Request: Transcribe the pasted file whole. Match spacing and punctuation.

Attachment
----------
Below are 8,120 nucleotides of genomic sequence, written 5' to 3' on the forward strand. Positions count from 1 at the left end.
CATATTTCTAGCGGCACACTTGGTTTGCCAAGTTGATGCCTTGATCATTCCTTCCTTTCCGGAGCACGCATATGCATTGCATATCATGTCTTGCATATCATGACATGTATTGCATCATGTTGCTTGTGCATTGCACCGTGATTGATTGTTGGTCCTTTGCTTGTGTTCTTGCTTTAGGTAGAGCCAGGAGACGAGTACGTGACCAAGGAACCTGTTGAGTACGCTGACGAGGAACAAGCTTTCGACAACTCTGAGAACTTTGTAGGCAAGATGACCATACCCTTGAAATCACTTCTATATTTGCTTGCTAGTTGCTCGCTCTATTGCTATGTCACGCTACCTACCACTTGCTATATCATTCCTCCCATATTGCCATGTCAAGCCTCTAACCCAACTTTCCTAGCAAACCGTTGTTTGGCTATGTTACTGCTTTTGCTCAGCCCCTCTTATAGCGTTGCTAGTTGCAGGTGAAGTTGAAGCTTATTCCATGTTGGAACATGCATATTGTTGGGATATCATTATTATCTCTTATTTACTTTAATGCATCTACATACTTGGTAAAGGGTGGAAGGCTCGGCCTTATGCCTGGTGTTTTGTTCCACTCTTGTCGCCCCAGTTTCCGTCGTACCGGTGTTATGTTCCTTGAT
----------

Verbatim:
Below are 8,120 nucleotides of genomic sequence, written 5' to 3' on the forward strand. Positions count from 1 at the left end.
CATATTTCTAGCGGCACACTTGGTTTGCCAAGTTGATGCCTTGATCATTCCTTCCTTTCCGGAGCACGCATATGCATTGCATATCATGTCTTGCATATCATGACATGTATTGCATCATGTTGCTTGTGCATTGCACCGTGATTGATTGTTGGTCCTTTGCTTGTGTTCTTGCTTTAGGTAGAGCCAGGAGACGAGTACGTGACCAAGGAACCTGTTGAGTACGCTGACGAGGAACAAGCTTTCGACAACTCTGAGAACTTTGTAGGCAAGATGACCATACCCTTGAAATCACTTCTATATTTGCTTGCTAGTTGCTCGCTCTATTGCTATGTCACGCTACCTACCACTTGCTATATCATTCCTCCCATATTGCCATGTCAAGCCTCTAACCCAACTTTCCTAGCAAACCGTTGTTTGGCTATGTTACTGCTTTTGCTCAGCCCCTCTTATAGCGTTGCTAGTTGCAGGTGAAGTTGAAGCTTATTCCATGTTGGAACATGCATATTGTTGGGATATCATTATTATCTCTTATTTACTTTAATGCATCTACATACTTGGTAAAGGGTGGAAGGCTCGGCCTTATGCCTGGTGTTTTGTTCCACTCTTGTCGCCCCAGTTTCCGTCGTACCGGTGTTATGTTCCTTGAT